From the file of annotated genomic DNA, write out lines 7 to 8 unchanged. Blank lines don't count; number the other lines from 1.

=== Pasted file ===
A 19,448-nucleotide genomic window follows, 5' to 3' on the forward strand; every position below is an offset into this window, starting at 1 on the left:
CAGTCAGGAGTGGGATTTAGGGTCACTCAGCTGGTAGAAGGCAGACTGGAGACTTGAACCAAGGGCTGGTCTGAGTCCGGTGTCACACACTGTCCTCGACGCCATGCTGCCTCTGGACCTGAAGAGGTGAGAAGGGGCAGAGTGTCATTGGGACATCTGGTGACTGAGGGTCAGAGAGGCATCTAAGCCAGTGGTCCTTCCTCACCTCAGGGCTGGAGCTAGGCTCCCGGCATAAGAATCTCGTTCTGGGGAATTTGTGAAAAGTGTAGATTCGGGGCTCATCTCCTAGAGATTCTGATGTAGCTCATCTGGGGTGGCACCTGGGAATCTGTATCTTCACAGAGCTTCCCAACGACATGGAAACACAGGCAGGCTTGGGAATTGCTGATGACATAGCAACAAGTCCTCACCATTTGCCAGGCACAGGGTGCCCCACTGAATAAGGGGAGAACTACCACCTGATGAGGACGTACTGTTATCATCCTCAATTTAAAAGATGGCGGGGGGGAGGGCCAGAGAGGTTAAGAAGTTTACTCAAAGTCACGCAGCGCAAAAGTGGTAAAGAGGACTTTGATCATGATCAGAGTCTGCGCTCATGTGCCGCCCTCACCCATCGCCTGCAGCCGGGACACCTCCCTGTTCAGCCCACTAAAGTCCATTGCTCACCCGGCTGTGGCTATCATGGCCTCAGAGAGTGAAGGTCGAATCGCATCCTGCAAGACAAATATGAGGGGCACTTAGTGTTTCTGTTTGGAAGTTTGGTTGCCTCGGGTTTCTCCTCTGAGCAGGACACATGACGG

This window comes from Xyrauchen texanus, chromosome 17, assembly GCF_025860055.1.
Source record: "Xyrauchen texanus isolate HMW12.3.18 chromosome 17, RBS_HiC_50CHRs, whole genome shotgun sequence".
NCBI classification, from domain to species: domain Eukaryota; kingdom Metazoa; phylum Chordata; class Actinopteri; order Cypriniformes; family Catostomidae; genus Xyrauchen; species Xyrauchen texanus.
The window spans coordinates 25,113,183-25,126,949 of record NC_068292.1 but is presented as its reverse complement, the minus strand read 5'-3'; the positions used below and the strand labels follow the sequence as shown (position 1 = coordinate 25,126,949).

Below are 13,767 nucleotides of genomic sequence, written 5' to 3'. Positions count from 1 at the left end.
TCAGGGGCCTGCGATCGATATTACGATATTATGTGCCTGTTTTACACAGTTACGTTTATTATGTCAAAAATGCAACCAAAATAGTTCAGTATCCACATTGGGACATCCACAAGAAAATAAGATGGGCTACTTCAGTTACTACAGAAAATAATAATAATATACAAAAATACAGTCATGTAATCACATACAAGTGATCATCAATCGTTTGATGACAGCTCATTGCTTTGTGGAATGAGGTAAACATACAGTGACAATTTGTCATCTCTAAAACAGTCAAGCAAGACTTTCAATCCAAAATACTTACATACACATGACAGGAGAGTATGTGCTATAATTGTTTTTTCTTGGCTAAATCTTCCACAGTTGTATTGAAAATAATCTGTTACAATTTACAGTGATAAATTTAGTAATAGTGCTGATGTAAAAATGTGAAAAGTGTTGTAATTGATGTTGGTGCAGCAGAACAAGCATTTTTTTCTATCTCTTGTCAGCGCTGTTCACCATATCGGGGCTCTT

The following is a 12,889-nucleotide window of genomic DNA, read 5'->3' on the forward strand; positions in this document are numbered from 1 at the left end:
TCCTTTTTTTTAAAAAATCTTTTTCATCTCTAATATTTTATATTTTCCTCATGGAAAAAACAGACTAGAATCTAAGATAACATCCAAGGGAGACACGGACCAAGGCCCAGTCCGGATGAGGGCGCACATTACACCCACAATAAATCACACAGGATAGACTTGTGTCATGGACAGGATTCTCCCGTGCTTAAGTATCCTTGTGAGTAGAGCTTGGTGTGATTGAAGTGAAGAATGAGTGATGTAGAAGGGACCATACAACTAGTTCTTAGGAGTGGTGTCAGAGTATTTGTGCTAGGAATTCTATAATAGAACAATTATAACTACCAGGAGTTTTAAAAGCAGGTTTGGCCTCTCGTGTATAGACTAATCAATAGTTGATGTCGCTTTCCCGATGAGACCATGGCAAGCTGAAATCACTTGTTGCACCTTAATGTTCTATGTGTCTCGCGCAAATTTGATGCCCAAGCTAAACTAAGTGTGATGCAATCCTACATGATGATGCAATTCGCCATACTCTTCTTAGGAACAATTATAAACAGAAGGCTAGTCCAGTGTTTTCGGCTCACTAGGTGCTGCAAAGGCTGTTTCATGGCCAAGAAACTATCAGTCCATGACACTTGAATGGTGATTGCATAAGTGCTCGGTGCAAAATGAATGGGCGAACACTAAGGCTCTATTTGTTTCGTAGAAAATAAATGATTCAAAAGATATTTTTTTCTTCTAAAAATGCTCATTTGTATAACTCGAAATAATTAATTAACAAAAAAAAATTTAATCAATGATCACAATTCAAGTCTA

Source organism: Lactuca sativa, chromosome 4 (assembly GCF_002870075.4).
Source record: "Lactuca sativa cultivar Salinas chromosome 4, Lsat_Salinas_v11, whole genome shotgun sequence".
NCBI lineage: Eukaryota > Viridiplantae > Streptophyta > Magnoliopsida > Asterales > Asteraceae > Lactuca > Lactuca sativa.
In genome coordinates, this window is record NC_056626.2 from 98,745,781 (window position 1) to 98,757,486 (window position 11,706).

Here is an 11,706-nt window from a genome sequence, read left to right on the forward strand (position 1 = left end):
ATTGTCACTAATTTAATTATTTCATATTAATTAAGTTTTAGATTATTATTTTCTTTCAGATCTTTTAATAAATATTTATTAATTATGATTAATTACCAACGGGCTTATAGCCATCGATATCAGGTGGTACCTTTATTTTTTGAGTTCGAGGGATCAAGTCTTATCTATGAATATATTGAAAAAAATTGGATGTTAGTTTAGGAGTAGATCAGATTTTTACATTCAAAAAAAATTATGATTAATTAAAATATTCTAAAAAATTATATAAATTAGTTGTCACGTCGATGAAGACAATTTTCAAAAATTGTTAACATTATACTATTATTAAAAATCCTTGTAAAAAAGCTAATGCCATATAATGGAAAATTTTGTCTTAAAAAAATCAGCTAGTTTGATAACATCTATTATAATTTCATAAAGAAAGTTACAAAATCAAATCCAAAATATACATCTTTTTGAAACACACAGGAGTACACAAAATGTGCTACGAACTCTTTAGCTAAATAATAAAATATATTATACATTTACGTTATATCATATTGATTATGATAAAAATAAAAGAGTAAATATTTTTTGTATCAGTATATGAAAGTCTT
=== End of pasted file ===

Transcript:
Below are 13,767 nucleotides of genomic sequence, written 5' to 3'. Positions count from 1 at the left end.
TCAGGGGCCTGCGATCGATATTACGATATTATGTGCCTGTTTTACACAGTTACGTTTATTATGTCAAAAATGCAACCAAAATAGTTCAGTATCCACATTGGGACATCCACAAGAAAATAAGATGGGCTACTTCAGTTACTACAGAAAATAATAATAATATACAAAAATACAGTCATGTAATCACATACAAGTGATCATCAATCGTTTGATGACAGCTCATTGCTTTGTGGAATGAGGTAAACATACAGTGACAATTTGTCATCTCTAAAACAGTCAAGCAAGACTTTCAATCCAAAATACTTACATACACATGACAGGAGAGTATGTGCTATAATTGTTTTTTCTTGGCTAAATCTTCCACAGTTGTATTGAAAATAATCTGTTACAATTTACAGTGATAAATTTAGTAATAGTGCTGATGTAAAAATGTGAAAAGTGTTGTAATTGATGTTGGTGCAGCAGAACAAGCATTTTTTTCTATCTCTTGTCAGCGCTGTTCACCATATCGGGGCTCTT